Full name: Thomas Charles "Tommy" Godwin
Born: November 5, 1920 in [unknown], Connecticut, United States
Died: November 3, 2012 in Solihull, West Midlands, Great Britain
Affiliations: Rover Cycling Club
Country: Great Britain
Medals: 2 Bronze (2 Total)
Born to British parents in the USA, Tommy Godwin spent the first eleven years of his life in Connecticut before the family returned to England in 1932. After trying a variety of sports his talents as a cyclist were discovered whilst he was as delivery boy for the Wrenson grocery chain. At 16 he took a job at the BSA cycle factory in Birmingham and would build his own his racing frames as his career progressed. Godwin was in contention for the 1940 Olympic team until the outbreak of war and although, as an electrician, he was spared Army service, his best years were probably lost to World War II. Chosen for the team pursuit at the 1948 Olympics, he was added to the entry list for the kilometer time trial as a late replacement for bitter rival [Reg Harris]. Godwin won bronze medals in both events and was a little unlucky not to fare better in the kilo. Racing in near darkness, he was tied for the lead after the penultimate lap but a strong headwind in the finishing straight saw him drop a second and a half off the winner’s pace. He collected another bronze medal at the British Empire Games in 1950 before becoming a professional rider and in the same year opened the cycle shop that he ran for the next 36 years. Tommy’s pro career was not as successful as it could have been and his father, who acted as his manager, was accused of mismanaging his son’s schedule. Toomy took up coaching and was British team manager at the Tokyo Olympics as well as being personal coach to Olympic medalist [Mick Bennett] and World Amateur Road Race champion Graham Webb. Both Bennett and Webb were employed in Godwin’s shop during their amateur careers.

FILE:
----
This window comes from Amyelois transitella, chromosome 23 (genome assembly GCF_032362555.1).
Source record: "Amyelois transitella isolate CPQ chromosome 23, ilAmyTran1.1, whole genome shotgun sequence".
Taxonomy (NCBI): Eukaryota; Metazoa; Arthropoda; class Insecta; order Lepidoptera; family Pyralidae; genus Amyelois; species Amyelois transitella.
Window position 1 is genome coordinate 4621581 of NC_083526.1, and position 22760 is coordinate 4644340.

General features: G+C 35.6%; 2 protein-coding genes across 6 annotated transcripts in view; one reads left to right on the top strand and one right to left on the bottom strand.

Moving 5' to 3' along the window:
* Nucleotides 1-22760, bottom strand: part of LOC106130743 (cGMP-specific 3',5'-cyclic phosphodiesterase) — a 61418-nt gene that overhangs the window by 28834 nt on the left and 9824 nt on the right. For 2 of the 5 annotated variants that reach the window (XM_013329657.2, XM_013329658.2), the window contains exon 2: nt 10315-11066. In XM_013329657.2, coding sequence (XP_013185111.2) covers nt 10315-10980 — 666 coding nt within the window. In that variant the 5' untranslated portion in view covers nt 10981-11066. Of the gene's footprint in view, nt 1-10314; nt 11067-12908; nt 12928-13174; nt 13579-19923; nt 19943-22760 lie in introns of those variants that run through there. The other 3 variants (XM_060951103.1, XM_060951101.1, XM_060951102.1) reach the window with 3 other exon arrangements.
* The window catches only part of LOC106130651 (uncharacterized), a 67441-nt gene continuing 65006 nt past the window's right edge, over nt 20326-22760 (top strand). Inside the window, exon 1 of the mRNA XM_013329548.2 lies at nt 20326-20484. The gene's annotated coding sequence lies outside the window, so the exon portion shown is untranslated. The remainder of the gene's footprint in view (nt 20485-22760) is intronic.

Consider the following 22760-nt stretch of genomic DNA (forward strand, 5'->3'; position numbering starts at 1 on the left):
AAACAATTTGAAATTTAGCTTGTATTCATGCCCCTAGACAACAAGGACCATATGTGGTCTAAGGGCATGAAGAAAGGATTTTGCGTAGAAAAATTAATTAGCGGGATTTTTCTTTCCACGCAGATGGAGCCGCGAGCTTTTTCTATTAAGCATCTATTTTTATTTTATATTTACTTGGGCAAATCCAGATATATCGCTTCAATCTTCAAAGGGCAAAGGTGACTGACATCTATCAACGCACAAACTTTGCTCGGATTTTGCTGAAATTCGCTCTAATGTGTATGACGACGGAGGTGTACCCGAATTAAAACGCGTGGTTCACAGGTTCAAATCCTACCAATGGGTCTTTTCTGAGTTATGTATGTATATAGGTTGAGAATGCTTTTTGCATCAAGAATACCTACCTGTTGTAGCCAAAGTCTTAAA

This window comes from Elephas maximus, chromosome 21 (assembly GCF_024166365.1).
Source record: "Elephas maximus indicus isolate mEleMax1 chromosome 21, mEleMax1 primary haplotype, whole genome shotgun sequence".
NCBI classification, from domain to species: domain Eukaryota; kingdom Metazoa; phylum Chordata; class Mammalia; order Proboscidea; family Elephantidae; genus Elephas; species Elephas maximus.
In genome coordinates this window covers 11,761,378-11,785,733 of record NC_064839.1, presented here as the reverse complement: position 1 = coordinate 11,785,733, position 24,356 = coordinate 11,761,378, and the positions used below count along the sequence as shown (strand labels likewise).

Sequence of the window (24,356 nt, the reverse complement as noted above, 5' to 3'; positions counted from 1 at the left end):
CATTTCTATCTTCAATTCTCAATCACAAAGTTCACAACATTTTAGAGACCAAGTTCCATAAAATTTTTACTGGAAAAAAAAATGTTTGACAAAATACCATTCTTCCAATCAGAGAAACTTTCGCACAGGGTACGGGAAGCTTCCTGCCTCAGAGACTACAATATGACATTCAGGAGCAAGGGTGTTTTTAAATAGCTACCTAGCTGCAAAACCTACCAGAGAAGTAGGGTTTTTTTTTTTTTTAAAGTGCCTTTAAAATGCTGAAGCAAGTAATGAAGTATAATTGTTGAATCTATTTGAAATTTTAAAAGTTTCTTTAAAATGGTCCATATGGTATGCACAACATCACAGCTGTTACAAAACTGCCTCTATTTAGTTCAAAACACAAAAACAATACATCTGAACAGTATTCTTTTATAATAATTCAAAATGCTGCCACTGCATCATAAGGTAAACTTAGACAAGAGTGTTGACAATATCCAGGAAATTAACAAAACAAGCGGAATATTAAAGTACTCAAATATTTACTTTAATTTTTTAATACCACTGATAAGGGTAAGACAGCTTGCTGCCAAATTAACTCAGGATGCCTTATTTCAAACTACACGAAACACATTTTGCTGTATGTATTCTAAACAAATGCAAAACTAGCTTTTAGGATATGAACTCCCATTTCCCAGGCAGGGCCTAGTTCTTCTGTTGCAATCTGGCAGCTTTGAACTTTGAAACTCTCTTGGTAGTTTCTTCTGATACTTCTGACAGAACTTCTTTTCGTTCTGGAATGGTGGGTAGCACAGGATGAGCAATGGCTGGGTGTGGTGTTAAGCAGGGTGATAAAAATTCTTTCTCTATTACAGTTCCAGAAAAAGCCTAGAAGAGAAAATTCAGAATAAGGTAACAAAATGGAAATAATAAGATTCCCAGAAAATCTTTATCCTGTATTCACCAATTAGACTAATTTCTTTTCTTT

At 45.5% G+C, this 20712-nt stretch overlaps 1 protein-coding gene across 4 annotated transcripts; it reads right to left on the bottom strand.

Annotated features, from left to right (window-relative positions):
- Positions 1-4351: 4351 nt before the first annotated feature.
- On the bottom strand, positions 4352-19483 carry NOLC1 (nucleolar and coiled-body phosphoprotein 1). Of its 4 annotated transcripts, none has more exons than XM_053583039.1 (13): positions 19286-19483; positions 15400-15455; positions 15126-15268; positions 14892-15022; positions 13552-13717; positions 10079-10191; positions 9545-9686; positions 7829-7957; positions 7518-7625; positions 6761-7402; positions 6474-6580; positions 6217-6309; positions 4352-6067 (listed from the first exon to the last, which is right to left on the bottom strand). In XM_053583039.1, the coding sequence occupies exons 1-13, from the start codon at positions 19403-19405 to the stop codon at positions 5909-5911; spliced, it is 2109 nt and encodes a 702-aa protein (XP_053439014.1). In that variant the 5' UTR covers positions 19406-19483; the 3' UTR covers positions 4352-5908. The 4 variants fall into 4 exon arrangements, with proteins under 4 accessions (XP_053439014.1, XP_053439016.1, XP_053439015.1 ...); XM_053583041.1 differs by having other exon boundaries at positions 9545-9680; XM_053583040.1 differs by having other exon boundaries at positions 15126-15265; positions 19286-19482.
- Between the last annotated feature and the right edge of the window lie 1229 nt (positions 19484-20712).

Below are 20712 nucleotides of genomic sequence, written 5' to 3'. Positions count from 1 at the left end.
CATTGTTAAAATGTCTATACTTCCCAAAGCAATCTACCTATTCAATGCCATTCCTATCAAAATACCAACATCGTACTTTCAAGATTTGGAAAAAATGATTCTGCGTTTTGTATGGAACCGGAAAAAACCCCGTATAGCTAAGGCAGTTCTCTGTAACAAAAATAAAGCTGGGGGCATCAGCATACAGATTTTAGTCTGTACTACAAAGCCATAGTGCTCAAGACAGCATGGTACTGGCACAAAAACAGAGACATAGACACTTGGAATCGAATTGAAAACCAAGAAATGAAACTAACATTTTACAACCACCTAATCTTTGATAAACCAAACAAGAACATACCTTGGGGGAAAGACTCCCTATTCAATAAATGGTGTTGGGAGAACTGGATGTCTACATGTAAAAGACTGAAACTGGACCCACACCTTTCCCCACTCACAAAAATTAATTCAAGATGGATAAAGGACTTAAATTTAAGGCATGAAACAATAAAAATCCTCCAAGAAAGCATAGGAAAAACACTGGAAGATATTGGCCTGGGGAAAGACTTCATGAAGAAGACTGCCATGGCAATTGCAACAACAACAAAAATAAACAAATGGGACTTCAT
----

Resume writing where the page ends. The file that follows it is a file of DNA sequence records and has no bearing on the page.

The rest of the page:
Godwin later served as President of the British Cycling Federation and at the age of 89 was still fit enough to ride several laps of the Herne Hill Velodrome where he won his Olympic medals over 60 years previously. He was an official ambassador for the 2012 Olympic Games.
|1948 Summer||27||London||Cycling||Men's 1,000 metres Time Trial||Great Britain||GBR||3||Bronze|
|1948 Summer||27||London||Cycling||Men's Team Pursuit, 4,000 metres||Great Britain||GBR||3||Bronze|
|1948 Summer||27||London||Cycling||Great Britain||Final Standings||3||1:15.0|
|1948 Summer||27||London||Cycling||Great Britain||GBR||Final Round||Match 3/4||1||4:55.8|
|1948 Summer||27||London||Cycling||Great Britain||GBR||Semi-Finals||Heat One||2||4:59.1|
|1948 Summer||27||London||Cycling||Great Britain||GBR||Quarter-Finals||Heat Two||1||QU||5:02.9|
|1948 Summer||27||London||Cycling||Great Britain||GBR||Round One||Heat One||1||QU||5:12.7|